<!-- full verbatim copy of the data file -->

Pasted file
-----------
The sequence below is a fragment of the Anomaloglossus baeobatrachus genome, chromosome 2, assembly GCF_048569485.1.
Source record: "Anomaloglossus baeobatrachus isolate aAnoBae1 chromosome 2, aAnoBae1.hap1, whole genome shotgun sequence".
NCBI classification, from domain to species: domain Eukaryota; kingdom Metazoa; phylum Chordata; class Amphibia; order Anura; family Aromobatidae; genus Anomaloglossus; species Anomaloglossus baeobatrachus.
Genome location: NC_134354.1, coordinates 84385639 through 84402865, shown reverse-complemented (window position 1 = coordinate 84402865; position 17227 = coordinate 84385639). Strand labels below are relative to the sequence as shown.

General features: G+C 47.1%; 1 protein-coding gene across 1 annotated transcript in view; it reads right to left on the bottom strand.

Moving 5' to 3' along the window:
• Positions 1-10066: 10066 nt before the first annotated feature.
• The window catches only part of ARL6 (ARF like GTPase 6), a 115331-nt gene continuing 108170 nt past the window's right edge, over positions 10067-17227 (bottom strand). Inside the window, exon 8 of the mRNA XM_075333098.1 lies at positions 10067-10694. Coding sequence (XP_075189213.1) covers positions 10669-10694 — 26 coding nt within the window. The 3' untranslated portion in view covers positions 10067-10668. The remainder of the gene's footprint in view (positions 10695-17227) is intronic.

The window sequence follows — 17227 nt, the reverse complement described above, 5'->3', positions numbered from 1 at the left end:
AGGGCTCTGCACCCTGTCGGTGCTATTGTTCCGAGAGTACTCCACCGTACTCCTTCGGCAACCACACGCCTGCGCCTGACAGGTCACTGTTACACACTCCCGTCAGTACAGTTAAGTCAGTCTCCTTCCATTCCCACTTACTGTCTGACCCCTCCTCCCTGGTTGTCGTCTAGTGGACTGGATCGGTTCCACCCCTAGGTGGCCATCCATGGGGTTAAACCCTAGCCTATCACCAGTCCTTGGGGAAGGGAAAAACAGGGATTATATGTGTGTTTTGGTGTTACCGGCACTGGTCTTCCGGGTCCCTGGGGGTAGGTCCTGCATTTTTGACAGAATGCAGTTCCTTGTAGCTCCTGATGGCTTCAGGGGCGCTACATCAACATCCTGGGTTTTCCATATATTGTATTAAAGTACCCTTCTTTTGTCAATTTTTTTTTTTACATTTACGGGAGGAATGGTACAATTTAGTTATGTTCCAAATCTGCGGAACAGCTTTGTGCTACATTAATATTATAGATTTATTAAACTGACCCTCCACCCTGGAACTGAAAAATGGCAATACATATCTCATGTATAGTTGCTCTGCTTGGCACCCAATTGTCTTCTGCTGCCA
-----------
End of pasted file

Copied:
The sequence below is a fragment of the Anomaloglossus baeobatrachus genome, chromosome 2, assembly GCF_048569485.1.
Source record: "Anomaloglossus baeobatrachus isolate aAnoBae1 chromosome 2, aAnoBae1.hap1, whole genome shotgun sequence".
NCBI classification, from domain to species: domain Eukaryota; kingdom Metazoa; phylum Chordata; class Amphibia; order Anura; family Aromobatidae; genus Anomaloglossus; species Anomaloglossus baeobatrachus.
Genome location: NC_134354.1, coordinates 84385639 through 84402865, shown reverse-complemented (window position 1 = coordinate 84402865; position 17227 = coordinate 84385639). Strand labels below are relative to the sequence as shown.

General features: G+C 47.1%; 1 protein-coding gene across 1 annotated transcript in view; it reads right to left on the bottom strand.

Moving 5' to 3' along the window:
• Positions 1-10066: 10066 nt before the first annotated feature.
• The window catches only part of ARL6 (ARF like GTPase 6), a 115331-nt gene continuing 108170 nt past the window's right edge, over positions 10067-17227 (bottom strand). Inside the window, exon 8 of the mRNA XM_075333098.1 lies at positions 10067-10694. Coding sequence (XP_075189213.1) covers positions 10669-10694 — 26 coding nt within the window. The 3' untranslated portion in view covers positions 10067-10668. The remainder of the gene's footprint in view (positions 10695-17227) is intronic.

The window sequence follows — 17227 nt, the reverse complement described above, 5'->3', positions numbered from 1 at the left end:
AGGGCTCTGCACCCTGTCGGTGCTATTGTTCCGAGAGTACTCCACCGTACTCCTTCGGCAACCACACGCCTGCGCCTGACAGGTCACTGTTACACACTCCCGTCAGTACAGTTAAGTCAGTCTCCTTCCATTCCCACTTACTGTCTGACCCCTCCTCCCTGGTTGTCGTCTAGTGGACTGGATCGGTTCCACCCCTAGGTGGCCATCCATGGGGTTAAACCCTAGCCTATCACCAGTCCTTGGGGAAGGGAAAAACAGGGATTATATGTGTGTTTTGGTGTTACCGGCACTGGTCTTCCGGGTCCCTGGGGGTAGGTCCTGCATTTTTGACAGAATGCAGTTCCTTGTAGCTCCTGATGGCTTCAGGGGCGCTACATCAACATCCTGGGTTTTCCATATATTGTATTAAAGTACCCTTCTTTTGTCAATTTTTTTTTTTACATTTACGGGAGGAATGGTACAATTTAGTTATGTTCCAAATCTGCGGAACAGCTTTGTGCTACATTAATATTATAGATTTATTAAACTGACCCTCCACCCTGGAACTGAAAAATGGCAATACATATCTCATGTATAGTTGCTCTGCTTGGCACCCAATTGTCTTCTGCTGCCA